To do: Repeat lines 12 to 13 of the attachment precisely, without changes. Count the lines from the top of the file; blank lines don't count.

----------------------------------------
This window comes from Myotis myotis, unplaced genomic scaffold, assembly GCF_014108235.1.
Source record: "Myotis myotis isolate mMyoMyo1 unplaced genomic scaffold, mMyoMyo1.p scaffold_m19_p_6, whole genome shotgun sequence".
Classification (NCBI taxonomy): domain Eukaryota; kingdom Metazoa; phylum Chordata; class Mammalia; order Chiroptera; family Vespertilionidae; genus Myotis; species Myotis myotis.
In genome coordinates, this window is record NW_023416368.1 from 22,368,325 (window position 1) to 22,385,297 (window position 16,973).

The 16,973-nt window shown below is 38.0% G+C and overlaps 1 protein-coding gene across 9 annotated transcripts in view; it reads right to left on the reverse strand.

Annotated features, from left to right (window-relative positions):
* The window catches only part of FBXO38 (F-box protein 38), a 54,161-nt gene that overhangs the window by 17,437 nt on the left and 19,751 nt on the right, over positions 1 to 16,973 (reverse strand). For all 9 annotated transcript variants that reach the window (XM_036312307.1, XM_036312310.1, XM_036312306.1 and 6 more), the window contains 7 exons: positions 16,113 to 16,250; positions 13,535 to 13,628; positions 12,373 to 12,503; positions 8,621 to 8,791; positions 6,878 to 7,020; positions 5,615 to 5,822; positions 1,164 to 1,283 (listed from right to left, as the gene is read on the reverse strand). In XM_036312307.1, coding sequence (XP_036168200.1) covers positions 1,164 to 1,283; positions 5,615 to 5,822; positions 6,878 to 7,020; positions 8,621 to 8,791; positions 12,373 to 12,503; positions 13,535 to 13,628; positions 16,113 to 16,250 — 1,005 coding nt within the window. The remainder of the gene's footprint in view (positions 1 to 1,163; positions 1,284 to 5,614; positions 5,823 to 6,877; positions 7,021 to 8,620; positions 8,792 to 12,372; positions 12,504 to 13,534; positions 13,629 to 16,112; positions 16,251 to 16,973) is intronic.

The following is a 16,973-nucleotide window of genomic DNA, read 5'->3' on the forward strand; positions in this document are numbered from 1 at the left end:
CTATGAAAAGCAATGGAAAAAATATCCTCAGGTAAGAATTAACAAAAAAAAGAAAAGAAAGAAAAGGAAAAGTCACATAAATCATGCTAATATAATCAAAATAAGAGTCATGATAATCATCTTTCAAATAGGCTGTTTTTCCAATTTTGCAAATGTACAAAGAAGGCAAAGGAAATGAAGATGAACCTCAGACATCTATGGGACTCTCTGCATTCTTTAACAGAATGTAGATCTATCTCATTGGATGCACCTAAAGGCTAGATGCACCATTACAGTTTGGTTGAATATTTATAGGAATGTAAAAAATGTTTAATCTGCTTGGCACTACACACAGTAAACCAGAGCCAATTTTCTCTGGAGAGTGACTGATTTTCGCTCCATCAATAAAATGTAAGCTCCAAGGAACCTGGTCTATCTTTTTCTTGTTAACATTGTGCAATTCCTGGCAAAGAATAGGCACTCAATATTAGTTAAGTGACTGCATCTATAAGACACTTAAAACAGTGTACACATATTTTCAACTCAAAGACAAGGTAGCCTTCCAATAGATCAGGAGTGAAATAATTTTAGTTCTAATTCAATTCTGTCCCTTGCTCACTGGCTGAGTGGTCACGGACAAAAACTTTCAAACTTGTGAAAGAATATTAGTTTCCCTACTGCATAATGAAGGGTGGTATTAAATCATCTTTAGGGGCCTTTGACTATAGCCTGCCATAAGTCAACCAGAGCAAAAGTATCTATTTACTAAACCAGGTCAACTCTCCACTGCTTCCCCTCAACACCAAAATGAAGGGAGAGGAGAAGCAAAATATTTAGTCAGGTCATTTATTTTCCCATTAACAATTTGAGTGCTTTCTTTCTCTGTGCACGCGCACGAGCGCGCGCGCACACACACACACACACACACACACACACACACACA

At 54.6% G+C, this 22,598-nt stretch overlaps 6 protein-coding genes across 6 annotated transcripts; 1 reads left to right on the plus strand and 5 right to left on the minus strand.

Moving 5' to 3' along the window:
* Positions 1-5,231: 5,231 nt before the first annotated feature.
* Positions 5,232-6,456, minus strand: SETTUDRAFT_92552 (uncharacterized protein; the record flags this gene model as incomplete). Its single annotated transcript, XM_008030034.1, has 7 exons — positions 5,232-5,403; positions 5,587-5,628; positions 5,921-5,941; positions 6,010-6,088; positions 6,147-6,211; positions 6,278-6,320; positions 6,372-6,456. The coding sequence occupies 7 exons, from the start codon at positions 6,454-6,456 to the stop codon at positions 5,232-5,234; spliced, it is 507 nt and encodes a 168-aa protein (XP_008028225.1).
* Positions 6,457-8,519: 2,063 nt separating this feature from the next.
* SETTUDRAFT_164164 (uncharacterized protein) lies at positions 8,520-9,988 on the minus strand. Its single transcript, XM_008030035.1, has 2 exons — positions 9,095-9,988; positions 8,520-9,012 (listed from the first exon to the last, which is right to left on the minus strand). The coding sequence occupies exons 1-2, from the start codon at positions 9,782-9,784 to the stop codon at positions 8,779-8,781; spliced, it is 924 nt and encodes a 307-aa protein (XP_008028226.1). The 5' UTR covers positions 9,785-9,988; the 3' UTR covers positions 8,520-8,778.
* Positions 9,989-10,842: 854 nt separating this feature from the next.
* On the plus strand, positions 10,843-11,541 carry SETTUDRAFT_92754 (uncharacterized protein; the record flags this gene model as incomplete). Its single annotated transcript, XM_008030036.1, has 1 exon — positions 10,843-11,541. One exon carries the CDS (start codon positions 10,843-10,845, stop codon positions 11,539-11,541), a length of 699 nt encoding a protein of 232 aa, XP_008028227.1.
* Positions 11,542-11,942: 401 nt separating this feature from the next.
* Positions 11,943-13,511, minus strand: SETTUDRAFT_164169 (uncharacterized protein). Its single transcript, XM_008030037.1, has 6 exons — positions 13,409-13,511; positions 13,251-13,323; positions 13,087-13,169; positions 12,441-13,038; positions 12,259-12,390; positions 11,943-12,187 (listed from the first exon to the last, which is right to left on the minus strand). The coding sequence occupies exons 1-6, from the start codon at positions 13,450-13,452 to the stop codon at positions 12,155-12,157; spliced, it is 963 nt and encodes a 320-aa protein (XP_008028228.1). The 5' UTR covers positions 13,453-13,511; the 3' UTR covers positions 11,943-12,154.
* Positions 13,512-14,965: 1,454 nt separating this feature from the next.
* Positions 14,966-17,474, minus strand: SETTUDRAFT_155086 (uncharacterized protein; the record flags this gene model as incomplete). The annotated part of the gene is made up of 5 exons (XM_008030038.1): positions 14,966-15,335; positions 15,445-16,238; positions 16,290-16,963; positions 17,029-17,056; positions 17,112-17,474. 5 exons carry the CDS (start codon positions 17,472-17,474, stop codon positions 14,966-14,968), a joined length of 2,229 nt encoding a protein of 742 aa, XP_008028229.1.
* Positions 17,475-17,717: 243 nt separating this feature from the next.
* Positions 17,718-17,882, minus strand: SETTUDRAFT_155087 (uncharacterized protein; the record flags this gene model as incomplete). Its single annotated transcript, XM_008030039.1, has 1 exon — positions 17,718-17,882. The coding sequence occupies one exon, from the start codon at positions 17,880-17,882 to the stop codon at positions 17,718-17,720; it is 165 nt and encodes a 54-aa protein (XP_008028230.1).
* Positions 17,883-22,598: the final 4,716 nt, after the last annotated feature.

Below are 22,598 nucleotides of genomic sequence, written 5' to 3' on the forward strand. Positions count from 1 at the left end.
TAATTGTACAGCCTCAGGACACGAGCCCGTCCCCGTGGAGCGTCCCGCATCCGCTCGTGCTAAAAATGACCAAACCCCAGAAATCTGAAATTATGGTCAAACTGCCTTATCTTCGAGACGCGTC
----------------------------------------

* Positions 1-5,231: 5,231 nt before the first annotated feature.
* Positions 5,232-6,456, minus strand: SETTUDRAFT_92552 (uncharacterized protein; the record flags this gene model as incomplete). Its single annotated transcript, XM_008030034.1, has 7 exons — positions 5,232-5,403; positions 5,587-5,628; positions 5,921-5,941; positions 6,010-6,088; positions 6,147-6,211; positions 6,278-6,320; positions 6,372-6,456. The coding sequence occupies 7 exons, from the start codon at positions 6,454-6,456 to the stop codon at positions 5,232-5,234; spliced, it is 507 nt and encodes a 168-aa protein (XP_008028225.1).